5. Talk to Her. I ranked this too low in 2002. This feels low now, because this is possibly the best movie Pedro Almodóvar has made to date. Yet I can’t move this any higher because of the quality above it. The maker of gay romances proved he could make a great movie about the friendship between two straight men. The loyalty shown by Darío Grandinetti’s bereaved widower toward Javier Cámara’s damaged nurse even in the depths of the latter’s disgrace is deeply moving, and it ends with a miraculous plot twist.

6. The Happiness of the Katakuris. Takashi Miike’s musical wasn’t screened for critics in 2002, so I didn’t find this until later. It’s hard to believe that this joyous, life-affirming piece was made by the same director who did the horrifying Audition. In telling the story of a family that has built a bed-and-breakfast inn in the middle of nowhere, Miike throws claymation sequences, a dance number for zombies, a parody of Lars von Trier’s Dancer in the Dark, and a number shot like a two-bit karaoke video at us. Yet the overall tone is remarkably consistent, conveying this family’s resolve and its love for one another.

7. The Son’s Room. Nanni Moretti made his name playing cool, detached observers in his comedies, so it was a real shock to see him so tormented as a psychotherapist who loses his teenage son in an accident. The filmmaker takes careful note of every emotional shade as the main character and his family respond to the sudden loss. If only Moretti were more prolific and had a higher profile in America, this wrenching drama would be better thought of.

8. Insomnia. Remade from an excellent Swedish cop thriller, this is the Christopher Nolan movie that nobody seems to like. I’m not sure why. The Alaskan scenery is spectacular, and the setting (a town above the Arctic Circle, where the sun never sets in the summer) is an excellent depiction of hell for Al Pacino’s L.A. cop who’s trying to hide everything shameful in his life. He’s well-matched by Robin Williams’ chilling, psychopathic killer, too. Even though there are no shadows, this is an excellent example of film noir, where a flawed hero finds his past catching up to him at the end of the earth.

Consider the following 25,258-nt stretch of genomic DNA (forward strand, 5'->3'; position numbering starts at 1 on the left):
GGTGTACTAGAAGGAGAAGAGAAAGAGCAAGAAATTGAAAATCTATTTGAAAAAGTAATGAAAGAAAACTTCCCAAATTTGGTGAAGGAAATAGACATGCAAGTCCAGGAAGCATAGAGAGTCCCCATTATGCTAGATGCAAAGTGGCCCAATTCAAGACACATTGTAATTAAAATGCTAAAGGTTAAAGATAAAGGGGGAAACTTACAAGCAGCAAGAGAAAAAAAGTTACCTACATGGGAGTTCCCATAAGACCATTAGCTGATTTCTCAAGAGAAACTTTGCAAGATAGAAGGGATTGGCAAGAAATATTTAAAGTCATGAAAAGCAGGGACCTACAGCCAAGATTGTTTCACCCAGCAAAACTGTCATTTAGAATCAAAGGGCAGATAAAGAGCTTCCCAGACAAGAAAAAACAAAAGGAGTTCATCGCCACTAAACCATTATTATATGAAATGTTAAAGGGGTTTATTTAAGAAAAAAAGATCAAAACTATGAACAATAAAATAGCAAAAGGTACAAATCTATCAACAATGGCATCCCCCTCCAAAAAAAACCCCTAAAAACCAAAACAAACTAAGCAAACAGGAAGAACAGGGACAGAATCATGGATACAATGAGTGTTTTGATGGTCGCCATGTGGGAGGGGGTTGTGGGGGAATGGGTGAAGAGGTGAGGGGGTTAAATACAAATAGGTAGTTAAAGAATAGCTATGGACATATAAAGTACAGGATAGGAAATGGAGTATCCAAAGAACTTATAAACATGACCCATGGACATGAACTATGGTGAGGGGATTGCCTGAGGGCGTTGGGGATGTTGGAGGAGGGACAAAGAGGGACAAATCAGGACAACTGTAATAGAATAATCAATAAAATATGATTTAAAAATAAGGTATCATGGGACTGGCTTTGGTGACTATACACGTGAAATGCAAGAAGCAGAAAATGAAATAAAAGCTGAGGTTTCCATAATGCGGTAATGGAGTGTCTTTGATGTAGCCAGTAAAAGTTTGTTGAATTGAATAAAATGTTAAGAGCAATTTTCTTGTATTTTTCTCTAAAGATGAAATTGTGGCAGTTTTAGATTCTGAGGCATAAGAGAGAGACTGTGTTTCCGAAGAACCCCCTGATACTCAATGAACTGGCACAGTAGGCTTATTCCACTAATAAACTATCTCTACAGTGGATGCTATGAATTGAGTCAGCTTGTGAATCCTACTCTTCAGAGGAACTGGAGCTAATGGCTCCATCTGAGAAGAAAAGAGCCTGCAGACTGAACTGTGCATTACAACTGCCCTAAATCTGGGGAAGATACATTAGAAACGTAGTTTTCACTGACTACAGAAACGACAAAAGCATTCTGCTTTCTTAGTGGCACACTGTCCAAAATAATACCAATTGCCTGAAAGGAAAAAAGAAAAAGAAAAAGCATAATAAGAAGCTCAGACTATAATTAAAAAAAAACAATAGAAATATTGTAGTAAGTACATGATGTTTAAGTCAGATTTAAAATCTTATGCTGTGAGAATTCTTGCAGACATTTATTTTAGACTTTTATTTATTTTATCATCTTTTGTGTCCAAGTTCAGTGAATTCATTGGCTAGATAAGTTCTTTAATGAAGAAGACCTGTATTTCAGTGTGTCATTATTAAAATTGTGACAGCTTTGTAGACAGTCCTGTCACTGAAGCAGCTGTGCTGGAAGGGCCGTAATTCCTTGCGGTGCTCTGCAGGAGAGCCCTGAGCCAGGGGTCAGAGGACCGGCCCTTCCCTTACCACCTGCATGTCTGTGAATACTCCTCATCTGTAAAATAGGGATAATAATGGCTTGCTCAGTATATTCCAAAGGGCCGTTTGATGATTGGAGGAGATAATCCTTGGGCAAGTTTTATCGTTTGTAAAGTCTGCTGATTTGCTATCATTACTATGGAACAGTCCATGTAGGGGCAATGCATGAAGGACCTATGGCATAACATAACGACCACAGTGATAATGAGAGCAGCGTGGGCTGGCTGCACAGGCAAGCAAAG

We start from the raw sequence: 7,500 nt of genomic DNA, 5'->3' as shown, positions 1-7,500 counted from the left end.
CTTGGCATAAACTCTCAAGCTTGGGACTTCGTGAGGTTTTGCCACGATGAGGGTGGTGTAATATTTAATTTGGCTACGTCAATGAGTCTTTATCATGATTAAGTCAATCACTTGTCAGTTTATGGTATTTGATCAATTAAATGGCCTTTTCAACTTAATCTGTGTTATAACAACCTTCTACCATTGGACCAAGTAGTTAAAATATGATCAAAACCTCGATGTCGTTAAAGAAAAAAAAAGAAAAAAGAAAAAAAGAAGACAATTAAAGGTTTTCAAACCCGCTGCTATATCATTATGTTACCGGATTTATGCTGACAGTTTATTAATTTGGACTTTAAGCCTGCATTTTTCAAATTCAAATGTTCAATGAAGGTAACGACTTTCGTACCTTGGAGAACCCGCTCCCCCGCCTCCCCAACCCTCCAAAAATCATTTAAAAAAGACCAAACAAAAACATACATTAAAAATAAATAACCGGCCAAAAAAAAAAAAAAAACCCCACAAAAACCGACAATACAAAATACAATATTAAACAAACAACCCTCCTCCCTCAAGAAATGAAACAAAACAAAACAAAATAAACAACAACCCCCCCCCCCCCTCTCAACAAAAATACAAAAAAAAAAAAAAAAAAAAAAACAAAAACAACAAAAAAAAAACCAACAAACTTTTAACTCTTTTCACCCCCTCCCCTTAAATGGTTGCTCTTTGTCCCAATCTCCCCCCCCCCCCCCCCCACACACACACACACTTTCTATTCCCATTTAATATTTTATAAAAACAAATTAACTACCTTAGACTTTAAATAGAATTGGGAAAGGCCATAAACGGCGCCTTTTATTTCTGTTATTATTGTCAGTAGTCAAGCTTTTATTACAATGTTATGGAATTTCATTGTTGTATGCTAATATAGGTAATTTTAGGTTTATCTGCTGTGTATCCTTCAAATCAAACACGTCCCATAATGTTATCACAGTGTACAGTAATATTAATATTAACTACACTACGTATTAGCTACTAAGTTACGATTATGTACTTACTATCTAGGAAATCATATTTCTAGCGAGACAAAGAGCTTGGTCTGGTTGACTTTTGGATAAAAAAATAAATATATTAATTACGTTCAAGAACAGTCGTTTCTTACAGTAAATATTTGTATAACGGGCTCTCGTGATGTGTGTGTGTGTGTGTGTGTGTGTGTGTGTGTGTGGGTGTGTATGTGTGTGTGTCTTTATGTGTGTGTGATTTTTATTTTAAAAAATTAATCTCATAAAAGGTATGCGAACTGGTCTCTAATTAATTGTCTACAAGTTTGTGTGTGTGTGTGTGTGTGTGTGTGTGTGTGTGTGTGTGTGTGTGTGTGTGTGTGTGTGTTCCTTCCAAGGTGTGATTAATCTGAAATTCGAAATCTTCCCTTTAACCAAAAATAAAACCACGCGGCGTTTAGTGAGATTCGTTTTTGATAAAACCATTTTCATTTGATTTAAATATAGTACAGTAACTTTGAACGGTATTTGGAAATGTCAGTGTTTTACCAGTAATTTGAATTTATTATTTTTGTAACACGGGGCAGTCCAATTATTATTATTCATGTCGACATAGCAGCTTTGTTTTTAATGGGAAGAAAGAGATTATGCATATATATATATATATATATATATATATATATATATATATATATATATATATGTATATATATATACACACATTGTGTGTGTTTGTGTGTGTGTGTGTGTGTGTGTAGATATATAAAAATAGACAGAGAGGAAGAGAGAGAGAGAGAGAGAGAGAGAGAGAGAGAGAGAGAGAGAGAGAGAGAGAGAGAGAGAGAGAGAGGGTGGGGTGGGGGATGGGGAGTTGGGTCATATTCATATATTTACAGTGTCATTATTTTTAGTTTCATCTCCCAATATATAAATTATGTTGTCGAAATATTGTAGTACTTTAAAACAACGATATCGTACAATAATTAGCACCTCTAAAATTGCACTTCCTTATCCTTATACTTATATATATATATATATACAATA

9. 24 Hour Party People. Michael Winterbottom and Steve Coogan (masquerading as rock journalist and impresario Tony Wilson) take us through this thoroughly delightful fake-documentary romp through the rock scene in Manchester in the 1970s. Winterbottom doesn’t stint on the bad stuff, like Ian Curtis’ suicide, but he still breezes through the history of this fevered center of musical creativity, with Tony as our foolish, wise, enthusiastic guide. (“They’re applauding the DJ! Not the music, not the musician, not the creator, but the medium. This is it. The birth of rave culture. The beatification of the beat. … This is the moment when even the white man starts dancing.”) Welcome to Manchester.

10. Spirited Away. Yet again I wonder, how does Hayao Miyazaki not have a bigger following here? This invigoratingly weird fable is about a girl who finds herself adrift in a strange land full of walking radishes and witches with severed heads as pets. This is the sort of movie where you just want to walk around inside this fantasy world that has been brought to life.